In October 2014, protests erupted across Turkey—mainly in the majority-Kurdish southeast—in response to the siege by the Islamic State (ISIS) terrorists of the predominantly Kurdish city of Kobani on Syria’s border with Turkey, held by the Kurdish People’s Protection Units (YPG). Up to 200,000 Syrian Kurdish refugees fled across the nearby border into Turkey.
Demonstrators protested the Turkish government, which they said was allowing ISIS to advance. They complained that the government was not helping Kurds fight ISIS, which was besieging the town. In some towns, clashes happened between anti-ISIS Kurds and Islamist Hezbollah supporters, known for aiding the Turkish state in the murder and torture of Kurdish activists in the 1990s.
Lawmakers of the HDP submitted in 2019 a proposal of investigation that would reveal all aspects of the Kobane protests to the public. The proposal, said, in part:
In September 2014, a siege and an attack were launched against the Kobani district of Syria’s Aleppo province by the terrorist organization ISIS. As the attacks increased and the risk of a massacre against tens of thousands of people in Kobani emerged, people with conscience living in Turkey used their constitutional right to protest, demanding that the government not remain silent in the face of a possible massacre in Kobani. There were no deaths during the democratic protests that took place in Turkey until October 6, 2014. While the peoples of Turkey were raising their voices against a possible massacre, AKP Chairman Tayyip Erdoğan said in his speech in Gaziantep on October 7 that “Kobani is about to fall.” On the same day, a 25-year-old man named Hakan Buksur in Muş’s Varto district was shot in the head and killed by security forces. The security forces used disproportionate force against the people that participated in the protests that took place as of October 7 after he was shot dead. In the unfolding events, a total of 54 of our citizens, 47 of whom were employees and voters of our party, lost their lives.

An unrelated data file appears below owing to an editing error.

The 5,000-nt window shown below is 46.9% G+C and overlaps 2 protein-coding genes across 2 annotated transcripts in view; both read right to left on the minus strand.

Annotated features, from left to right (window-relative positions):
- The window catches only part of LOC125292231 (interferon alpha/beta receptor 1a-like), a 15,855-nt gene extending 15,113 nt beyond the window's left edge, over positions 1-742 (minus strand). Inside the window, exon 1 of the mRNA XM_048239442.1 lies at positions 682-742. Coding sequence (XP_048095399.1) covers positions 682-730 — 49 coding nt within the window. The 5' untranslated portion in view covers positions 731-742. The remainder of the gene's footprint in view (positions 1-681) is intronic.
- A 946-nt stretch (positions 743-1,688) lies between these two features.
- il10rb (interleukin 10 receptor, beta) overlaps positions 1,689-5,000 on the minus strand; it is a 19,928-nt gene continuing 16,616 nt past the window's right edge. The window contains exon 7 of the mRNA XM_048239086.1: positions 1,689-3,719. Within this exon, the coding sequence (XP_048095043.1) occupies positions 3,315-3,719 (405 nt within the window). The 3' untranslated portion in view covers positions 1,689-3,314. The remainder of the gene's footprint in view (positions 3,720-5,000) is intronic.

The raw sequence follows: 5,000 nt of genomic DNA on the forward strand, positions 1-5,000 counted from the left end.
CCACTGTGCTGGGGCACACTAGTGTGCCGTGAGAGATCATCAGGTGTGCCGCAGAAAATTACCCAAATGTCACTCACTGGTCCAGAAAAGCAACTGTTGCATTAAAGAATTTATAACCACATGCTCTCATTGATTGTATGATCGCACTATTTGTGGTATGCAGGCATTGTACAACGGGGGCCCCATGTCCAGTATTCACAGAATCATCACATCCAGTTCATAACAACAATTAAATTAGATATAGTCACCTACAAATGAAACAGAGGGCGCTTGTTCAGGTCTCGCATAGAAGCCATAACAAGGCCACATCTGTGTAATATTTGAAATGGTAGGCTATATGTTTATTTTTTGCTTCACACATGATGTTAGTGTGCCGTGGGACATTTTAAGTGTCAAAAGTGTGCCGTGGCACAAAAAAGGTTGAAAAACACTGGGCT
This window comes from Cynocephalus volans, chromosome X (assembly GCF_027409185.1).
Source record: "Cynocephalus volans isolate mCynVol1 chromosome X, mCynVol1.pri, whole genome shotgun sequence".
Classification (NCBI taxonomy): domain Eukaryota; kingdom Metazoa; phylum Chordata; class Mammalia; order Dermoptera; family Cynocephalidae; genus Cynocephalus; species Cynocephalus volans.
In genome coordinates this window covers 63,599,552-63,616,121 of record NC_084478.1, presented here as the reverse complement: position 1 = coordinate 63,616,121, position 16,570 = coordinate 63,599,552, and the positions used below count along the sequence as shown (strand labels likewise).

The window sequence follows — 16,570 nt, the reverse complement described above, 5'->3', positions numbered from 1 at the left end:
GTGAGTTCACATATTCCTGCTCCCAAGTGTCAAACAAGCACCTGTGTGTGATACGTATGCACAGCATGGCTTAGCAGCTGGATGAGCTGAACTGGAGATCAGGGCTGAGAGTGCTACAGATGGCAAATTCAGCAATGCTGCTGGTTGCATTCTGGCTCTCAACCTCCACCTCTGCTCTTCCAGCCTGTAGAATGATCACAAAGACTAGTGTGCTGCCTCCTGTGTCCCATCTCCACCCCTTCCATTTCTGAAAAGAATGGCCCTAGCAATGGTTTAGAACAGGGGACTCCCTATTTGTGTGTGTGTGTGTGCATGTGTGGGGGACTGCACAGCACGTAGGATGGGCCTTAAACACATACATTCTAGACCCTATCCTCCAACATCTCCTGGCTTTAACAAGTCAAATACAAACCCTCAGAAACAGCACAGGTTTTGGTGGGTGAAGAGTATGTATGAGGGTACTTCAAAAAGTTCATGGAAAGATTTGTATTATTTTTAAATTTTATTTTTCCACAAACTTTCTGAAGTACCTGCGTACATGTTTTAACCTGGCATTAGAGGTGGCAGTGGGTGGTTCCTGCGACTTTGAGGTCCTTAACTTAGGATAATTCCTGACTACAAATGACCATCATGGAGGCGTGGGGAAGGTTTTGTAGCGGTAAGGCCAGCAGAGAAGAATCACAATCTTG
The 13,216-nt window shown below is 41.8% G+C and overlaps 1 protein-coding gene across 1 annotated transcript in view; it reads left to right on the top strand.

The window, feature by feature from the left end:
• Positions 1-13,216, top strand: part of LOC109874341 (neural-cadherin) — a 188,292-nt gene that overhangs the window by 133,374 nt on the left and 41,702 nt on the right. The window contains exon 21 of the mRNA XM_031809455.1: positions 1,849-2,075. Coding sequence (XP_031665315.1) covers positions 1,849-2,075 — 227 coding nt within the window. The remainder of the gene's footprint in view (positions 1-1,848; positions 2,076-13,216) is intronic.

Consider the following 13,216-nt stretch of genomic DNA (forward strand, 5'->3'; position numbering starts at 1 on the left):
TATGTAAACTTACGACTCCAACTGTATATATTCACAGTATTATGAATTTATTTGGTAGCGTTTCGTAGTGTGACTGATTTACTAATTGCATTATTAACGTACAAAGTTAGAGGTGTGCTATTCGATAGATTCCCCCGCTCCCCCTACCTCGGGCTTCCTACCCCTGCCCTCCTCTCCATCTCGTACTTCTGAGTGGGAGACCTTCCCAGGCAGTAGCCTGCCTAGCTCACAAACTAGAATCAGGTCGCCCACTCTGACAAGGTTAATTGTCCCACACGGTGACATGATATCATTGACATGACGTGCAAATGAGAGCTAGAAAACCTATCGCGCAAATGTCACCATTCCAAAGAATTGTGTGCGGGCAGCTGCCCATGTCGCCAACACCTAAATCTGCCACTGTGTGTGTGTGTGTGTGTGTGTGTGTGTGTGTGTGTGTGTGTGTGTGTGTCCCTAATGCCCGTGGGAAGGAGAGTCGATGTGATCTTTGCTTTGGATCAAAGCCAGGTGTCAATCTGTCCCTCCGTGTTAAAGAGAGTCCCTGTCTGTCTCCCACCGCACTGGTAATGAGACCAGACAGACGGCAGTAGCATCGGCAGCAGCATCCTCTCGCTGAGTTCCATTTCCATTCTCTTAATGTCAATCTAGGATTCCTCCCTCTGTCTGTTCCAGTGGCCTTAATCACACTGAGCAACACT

The Turkish judiciary, however, did not provide justice and reparations for the victims and instead started targeting them. In April 2021, a Turkish court began a trial against 108 individuals, some of whom are lawmakers from the HDP, including former co-leader Selahattin Demirtas and Figen Yüksekdag. The defendants are facing 29 different criminal charges, including “attempted murder, spreading terrorist propaganda and instigating violence against the Turkish state.” The prosecutors are seeking a total of 19,680 years in jail—they are seeking life sentences for 38 of the accused.
The trial is ongoing. So are the arrests of other Kurds within the same investigation. On April 12, detention warrants were issued for 91 Kurds in 13 cities, primarily in Diyarbakır, Van, Adana, Istanbul, and Urfa. Forty-eight of them were arrested for “taking part in the financial structuring of the Kobane incidents and providing financial assistance to the families of dead or injured PKK [Kurdistan Workers’ Party] members.” An injunction was imposed on the assets of those 91 people.
The government blocked detainees’ access to a lawyer for 24 hours in many cities. A confidentiality order was placed on the files of the detainees.
Kobane arrests are only part of the wider detention campaigns by the Turkish government targeting Kurds. According to the data shared on February 25 with the Gatestone Institute by the press office of the HDP, following the 2014 local elections, 93 co-mayors, and deputy mayors were arrested, and the government appointed trustees to 95 municipalities that Kurdish mayors had democratically won. Following the 2019 elections, police arrested 38 co-mayors from the HDP, and the state appointed trustees to 48 HDP-run municipalities.